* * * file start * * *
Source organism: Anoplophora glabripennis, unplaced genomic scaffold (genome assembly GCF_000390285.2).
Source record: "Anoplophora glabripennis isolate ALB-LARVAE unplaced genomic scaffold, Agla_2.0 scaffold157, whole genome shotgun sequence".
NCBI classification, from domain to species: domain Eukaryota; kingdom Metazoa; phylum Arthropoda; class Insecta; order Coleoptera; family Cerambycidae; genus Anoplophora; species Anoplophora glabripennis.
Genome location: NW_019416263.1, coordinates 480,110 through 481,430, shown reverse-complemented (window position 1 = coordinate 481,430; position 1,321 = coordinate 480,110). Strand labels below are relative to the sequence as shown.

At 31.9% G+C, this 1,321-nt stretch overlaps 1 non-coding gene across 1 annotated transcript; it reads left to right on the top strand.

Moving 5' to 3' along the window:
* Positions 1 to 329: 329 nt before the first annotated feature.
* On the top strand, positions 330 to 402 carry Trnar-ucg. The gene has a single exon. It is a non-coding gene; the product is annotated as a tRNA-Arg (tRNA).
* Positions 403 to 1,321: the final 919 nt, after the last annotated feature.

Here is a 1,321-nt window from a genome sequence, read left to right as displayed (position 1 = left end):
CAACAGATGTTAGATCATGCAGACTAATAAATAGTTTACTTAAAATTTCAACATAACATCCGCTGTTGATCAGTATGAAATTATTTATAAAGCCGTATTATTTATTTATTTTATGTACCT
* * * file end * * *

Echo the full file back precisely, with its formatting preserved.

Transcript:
Source organism: Anoplophora glabripennis, unplaced genomic scaffold (genome assembly GCF_000390285.2).
Source record: "Anoplophora glabripennis isolate ALB-LARVAE unplaced genomic scaffold, Agla_2.0 scaffold157, whole genome shotgun sequence".
NCBI classification, from domain to species: domain Eukaryota; kingdom Metazoa; phylum Arthropoda; class Insecta; order Coleoptera; family Cerambycidae; genus Anoplophora; species Anoplophora glabripennis.
Genome location: NW_019416263.1, coordinates 480,110 through 481,430, shown reverse-complemented (window position 1 = coordinate 481,430; position 1,321 = coordinate 480,110). Strand labels below are relative to the sequence as shown.

At 31.9% G+C, this 1,321-nt stretch overlaps 1 non-coding gene across 1 annotated transcript; it reads left to right on the top strand.

Moving 5' to 3' along the window:
* Positions 1 to 329: 329 nt before the first annotated feature.
* On the top strand, positions 330 to 402 carry Trnar-ucg. The gene has a single exon. It is a non-coding gene; the product is annotated as a tRNA-Arg (tRNA).
* Positions 403 to 1,321: the final 919 nt, after the last annotated feature.

Here is a 1,321-nt window from a genome sequence, read left to right as displayed (position 1 = left end):
CAACAGATGTTAGATCATGCAGACTAATAAATAGTTTACTTAAAATTTCAACATAACATCCGCTGTTGATCAGTATGAAATTATTTATAAAGCCGTATTATTTATTTATTTTATGTACCT